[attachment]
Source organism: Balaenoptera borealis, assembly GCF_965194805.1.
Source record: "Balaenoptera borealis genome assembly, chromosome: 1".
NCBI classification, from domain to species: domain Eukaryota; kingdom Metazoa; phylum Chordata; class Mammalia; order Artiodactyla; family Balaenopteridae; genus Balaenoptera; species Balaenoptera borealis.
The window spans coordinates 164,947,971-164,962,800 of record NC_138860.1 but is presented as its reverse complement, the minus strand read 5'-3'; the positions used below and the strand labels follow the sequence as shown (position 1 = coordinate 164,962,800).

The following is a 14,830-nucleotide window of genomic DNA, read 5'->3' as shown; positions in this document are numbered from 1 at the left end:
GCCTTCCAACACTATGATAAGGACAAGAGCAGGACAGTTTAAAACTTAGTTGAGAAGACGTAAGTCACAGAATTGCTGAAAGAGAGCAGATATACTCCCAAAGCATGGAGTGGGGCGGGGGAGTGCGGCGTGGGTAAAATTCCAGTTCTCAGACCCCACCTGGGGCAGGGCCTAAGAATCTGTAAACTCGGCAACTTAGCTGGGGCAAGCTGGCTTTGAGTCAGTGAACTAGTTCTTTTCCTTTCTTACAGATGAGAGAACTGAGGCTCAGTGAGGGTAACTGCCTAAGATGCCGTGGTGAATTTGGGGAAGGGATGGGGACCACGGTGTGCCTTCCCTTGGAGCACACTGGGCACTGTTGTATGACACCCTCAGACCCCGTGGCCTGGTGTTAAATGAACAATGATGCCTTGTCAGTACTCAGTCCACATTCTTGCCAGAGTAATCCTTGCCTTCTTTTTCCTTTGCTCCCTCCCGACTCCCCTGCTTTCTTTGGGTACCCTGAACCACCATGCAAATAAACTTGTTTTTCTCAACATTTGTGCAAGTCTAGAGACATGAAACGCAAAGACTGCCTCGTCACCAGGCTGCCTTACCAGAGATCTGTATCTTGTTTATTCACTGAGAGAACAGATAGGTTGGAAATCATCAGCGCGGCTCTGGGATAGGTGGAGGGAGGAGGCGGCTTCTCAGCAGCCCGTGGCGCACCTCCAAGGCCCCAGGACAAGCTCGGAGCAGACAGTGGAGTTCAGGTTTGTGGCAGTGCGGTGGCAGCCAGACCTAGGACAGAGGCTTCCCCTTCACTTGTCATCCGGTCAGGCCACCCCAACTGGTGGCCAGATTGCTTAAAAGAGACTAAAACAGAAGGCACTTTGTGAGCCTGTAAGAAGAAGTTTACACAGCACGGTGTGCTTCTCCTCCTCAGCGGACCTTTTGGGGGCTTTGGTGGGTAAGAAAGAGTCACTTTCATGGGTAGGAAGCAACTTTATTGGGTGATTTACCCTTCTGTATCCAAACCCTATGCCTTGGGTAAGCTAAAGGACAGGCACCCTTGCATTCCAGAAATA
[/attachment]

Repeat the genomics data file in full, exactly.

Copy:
Source organism: Balaenoptera borealis, assembly GCF_965194805.1.
Source record: "Balaenoptera borealis genome assembly, chromosome: 1".
NCBI classification, from domain to species: domain Eukaryota; kingdom Metazoa; phylum Chordata; class Mammalia; order Artiodactyla; family Balaenopteridae; genus Balaenoptera; species Balaenoptera borealis.
The window spans coordinates 164,947,971-164,962,800 of record NC_138860.1 but is presented as its reverse complement, the minus strand read 5'-3'; the positions used below and the strand labels follow the sequence as shown (position 1 = coordinate 164,962,800).

The following is a 14,830-nucleotide window of genomic DNA, read 5'->3' as shown; positions in this document are numbered from 1 at the left end:
GCCTTCCAACACTATGATAAGGACAAGAGCAGGACAGTTTAAAACTTAGTTGAGAAGACGTAAGTCACAGAATTGCTGAAAGAGAGCAGATATACTCCCAAAGCATGGAGTGGGGCGGGGGAGTGCGGCGTGGGTAAAATTCCAGTTCTCAGACCCCACCTGGGGCAGGGCCTAAGAATCTGTAAACTCGGCAACTTAGCTGGGGCAAGCTGGCTTTGAGTCAGTGAACTAGTTCTTTTCCTTTCTTACAGATGAGAGAACTGAGGCTCAGTGAGGGTAACTGCCTAAGATGCCGTGGTGAATTTGGGGAAGGGATGGGGACCACGGTGTGCCTTCCCTTGGAGCACACTGGGCACTGTTGTATGACACCCTCAGACCCCGTGGCCTGGTGTTAAATGAACAATGATGCCTTGTCAGTACTCAGTCCACATTCTTGCCAGAGTAATCCTTGCCTTCTTTTTCCTTTGCTCCCTCCCGACTCCCCTGCTTTCTTTGGGTACCCTGAACCACCATGCAAATAAACTTGTTTTTCTCAACATTTGTGCAAGTCTAGAGACATGAAACGCAAAGACTGCCTCGTCACCAGGCTGCCTTACCAGAGATCTGTATCTTGTTTATTCACTGAGAGAACAGATAGGTTGGAAATCATCAGCGCGGCTCTGGGATAGGTGGAGGGAGGAGGCGGCTTCTCAGCAGCCCGTGGCGCACCTCCAAGGCCCCAGGACAAGCTCGGAGCAGACAGTGGAGTTCAGGTTTGTGGCAGTGCGGTGGCAGCCAGACCTAGGACAGAGGCTTCCCCTTCACTTGTCATCCGGTCAGGCCACCCCAACTGGTGGCCAGATTGCTTAAAAGAGACTAAAACAGAAGGCACTTTGTGAGCCTGTAAGAAGAAGTTTACACAGCACGGTGTGCTTCTCCTCCTCAGCGGACCTTTTGGGGGCTTTGGTGGGTAAGAAAGAGTCACTTTCATGGGTAGGAAGCAACTTTATTGGGTGATTTACCCTTCTGTATCCAAACCCTATGCCTTGGGTAAGCTAAAGGACAGGCACCCTTGCATTCCAGAAATA